Two years have passed since I purchased the journal. The soft, red, leather book called to me from the window of a quaint shop in a small, Italian village. It was my first international trip alone.
I had spent my entire life ignoring my natural instincts. In the religion I had followed from childhood, human nature was discouraged. Indeed, we were taught that the heart is “deceitful above all things” and “desperately wicked.” My desires were irrelevant. All that mattered was that I was in submission to God, and eventually, to my husband.
With the divorce nearing finality, I knew it was imperative that I learn to trust myself. Make my own decisions. Listen to my gut. I decided that on this trip I would practice doing just that.
It was strange at first, paying attention to my instincts rather than quelling them, but after a few days, I became thoroughly intrigued with the concept.
Which wine should I order? I ran my finger down the menu until one of the options “felt right.”
It was called Carpe Diem, and I finished the entire bottle.
Which direction shall I hike?
I followed my intuition, and ended up lunching on a hidden bluff overlooking the Ligurian sea.
What does my nature want?
I cast aside the restraints and fears that had been ingrained from early childhood, and allowed a handsome, young, Moroccan man to woo me.
Or perhaps it was I who wooed him?
My time in Morocco was followed by three days in Cinque Terre, a string of five fishing villages situated along the coast of the Italian Riviera. I hiked from village to village, exploring without the constraints of time or companions. Never doubted myself. Never questioned my choices. Simply listened to my heart.
I traveled with only a backpack, so space for souvenirs was minimal. I didn’t want much though, only the things that truly spoke to me.
In the ruins of the Kasbah at Ait Ben Haddou, a handmade necklace with a beautiful, black stone seemed to appear out of nowhere.
In Monterosso, I was stopped in my tracks by a grey, paisley scarf hanging among forty brightly-hued scarves.
I hiked into village Vernazza toward the end of the day. Many shops were closing, but gelato was still in abundance. I don’t think any woman has ever been more content than I was strolling cobblestone streets, with an ice cream cone, and listening to the sounds of Italy.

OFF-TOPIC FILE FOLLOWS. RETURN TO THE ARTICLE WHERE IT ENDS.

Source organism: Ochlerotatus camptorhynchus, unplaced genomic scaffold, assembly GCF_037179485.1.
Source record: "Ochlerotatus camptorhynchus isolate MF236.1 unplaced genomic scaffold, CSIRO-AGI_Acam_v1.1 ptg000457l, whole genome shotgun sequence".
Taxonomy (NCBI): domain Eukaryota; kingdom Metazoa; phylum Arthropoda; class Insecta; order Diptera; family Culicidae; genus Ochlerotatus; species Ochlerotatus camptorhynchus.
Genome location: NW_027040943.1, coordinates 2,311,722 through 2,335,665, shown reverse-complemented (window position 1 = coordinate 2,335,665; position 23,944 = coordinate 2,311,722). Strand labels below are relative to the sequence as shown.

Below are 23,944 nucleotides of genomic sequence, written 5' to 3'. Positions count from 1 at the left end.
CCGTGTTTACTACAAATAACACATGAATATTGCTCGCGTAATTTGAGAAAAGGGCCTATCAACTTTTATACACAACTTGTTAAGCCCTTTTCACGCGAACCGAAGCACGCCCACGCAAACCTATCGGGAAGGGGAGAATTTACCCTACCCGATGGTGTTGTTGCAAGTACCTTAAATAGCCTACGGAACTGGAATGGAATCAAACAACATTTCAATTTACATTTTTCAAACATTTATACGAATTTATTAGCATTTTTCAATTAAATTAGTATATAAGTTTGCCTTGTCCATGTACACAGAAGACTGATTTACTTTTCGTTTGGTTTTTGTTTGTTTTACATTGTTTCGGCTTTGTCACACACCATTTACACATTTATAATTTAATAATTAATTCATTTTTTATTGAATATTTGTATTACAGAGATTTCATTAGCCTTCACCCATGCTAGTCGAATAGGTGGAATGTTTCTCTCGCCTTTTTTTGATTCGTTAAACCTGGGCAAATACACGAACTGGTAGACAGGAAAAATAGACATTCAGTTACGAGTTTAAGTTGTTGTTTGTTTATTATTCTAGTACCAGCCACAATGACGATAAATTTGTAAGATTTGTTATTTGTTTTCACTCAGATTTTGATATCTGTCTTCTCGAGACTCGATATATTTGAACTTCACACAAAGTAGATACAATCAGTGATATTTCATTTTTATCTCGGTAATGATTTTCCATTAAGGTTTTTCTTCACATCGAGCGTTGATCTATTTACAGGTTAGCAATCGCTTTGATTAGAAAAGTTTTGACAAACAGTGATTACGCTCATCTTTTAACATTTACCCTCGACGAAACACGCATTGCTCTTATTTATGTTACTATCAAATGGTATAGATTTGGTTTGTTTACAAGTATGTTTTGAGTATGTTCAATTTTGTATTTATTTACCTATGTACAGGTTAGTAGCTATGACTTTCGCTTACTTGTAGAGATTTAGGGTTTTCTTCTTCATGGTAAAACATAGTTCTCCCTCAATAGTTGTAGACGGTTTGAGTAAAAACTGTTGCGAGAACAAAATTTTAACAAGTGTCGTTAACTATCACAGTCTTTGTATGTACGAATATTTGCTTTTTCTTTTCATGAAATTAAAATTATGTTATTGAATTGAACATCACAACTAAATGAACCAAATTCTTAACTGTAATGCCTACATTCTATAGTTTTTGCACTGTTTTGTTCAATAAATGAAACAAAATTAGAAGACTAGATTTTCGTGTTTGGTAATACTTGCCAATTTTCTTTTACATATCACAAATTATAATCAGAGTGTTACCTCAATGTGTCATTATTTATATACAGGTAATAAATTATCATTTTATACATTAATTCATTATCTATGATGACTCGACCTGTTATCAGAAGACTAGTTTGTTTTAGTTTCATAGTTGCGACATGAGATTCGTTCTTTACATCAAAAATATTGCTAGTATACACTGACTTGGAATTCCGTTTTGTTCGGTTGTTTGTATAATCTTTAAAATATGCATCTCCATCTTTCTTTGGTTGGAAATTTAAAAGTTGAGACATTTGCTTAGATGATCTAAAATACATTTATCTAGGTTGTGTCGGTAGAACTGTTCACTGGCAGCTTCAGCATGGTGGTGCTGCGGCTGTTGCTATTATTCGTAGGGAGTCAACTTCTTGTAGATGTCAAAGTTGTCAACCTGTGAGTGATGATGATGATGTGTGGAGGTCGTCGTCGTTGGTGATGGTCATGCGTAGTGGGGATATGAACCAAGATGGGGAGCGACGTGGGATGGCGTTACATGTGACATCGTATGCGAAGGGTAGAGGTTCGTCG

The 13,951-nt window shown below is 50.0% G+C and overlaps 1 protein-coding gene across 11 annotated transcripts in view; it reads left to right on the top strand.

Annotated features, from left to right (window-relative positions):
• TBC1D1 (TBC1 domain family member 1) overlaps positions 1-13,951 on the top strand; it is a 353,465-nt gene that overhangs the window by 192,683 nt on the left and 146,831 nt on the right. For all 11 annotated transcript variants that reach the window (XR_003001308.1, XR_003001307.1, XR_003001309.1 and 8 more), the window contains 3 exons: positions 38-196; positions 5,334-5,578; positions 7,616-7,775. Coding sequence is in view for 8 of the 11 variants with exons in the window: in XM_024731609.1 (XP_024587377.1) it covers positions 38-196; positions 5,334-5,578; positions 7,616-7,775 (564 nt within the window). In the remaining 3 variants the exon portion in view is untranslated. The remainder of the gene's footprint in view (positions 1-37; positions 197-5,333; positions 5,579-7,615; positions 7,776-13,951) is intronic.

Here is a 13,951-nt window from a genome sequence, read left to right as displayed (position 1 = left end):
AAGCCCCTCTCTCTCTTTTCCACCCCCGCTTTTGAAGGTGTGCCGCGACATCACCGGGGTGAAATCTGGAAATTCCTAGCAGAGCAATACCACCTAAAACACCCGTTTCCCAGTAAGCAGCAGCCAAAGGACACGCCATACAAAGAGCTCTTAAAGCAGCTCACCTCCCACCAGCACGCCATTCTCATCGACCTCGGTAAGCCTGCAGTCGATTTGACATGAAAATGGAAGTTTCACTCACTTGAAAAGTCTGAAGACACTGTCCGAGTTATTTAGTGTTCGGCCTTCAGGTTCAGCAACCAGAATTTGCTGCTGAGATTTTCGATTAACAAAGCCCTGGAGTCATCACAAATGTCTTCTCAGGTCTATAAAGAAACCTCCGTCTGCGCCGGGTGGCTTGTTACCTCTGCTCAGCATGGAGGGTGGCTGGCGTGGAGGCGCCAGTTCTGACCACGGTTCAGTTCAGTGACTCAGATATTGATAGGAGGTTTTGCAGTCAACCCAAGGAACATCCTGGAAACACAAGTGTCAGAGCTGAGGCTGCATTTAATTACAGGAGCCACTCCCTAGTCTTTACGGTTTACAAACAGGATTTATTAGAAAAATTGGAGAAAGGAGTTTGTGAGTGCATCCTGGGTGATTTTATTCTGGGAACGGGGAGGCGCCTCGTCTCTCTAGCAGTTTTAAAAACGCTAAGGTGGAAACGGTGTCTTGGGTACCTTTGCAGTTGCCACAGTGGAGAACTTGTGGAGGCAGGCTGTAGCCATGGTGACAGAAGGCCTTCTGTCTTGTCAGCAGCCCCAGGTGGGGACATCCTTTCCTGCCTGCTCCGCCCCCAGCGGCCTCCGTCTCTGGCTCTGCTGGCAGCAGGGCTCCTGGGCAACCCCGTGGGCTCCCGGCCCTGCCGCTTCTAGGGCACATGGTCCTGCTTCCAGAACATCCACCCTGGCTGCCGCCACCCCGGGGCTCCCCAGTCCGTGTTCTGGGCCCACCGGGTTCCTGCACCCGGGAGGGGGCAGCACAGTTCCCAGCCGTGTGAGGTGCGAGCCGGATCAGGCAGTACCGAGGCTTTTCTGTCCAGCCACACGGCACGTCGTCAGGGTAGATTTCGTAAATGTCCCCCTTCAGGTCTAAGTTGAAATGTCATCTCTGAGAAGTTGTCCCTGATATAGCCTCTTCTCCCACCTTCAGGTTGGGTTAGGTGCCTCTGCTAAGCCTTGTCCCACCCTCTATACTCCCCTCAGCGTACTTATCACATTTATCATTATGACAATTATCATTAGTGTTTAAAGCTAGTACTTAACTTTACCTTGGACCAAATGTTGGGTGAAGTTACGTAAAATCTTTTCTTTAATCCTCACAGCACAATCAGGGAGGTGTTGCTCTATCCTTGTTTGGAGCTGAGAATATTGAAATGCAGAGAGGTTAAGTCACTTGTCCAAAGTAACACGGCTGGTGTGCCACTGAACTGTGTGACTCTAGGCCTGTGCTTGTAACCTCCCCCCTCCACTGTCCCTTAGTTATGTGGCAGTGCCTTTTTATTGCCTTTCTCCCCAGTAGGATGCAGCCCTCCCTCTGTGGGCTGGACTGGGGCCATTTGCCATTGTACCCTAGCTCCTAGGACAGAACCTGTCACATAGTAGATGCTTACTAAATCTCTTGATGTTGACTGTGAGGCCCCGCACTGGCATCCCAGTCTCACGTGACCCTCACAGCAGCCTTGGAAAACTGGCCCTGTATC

It was then that I noticed the art gallery.
My heart beat faster as my eyes feasted on each beautiful piece. For several minutes, I studied a large, colorful, urban painting.
A voice spoke, and I turned to find the most handsome Italian man standing next to me.
“I love this piece,” I said, “It draws me in.”
I was thrilled to find that this was the artist himself. I instantly wanted to throw my arms around his neck, and profess mad love, but that was an instinct I opted not to follow.
I couldn’t afford an original, but he helped me choose two beautiful prints. He signed them, and tucked them safely into a tube, which I held close on the overnight flight back to the U.S.
It was there, in the village Vernazza, where the red journal found me. I have often touched the soft leather, and breathed in the luxurious scent, but in two years I had never written a word on the pages. It was too significant. Too dear. Whatever I wrote must have depth and meaning. I needed it to tell my story so that someday, when my children find it, they will know the significance of the journey.
Finally, this morning, I decided it was time. I unwound the leather strap, and penned on the first page, “Your heart is desperately beautiful. Always let it guide you.”
Syndicated columnist Ginger Claremohr is an author, motivational speaker, and mother of five. Follow her on Facebook, find her on the web: www.claremohr.com, or contact email@example.com.
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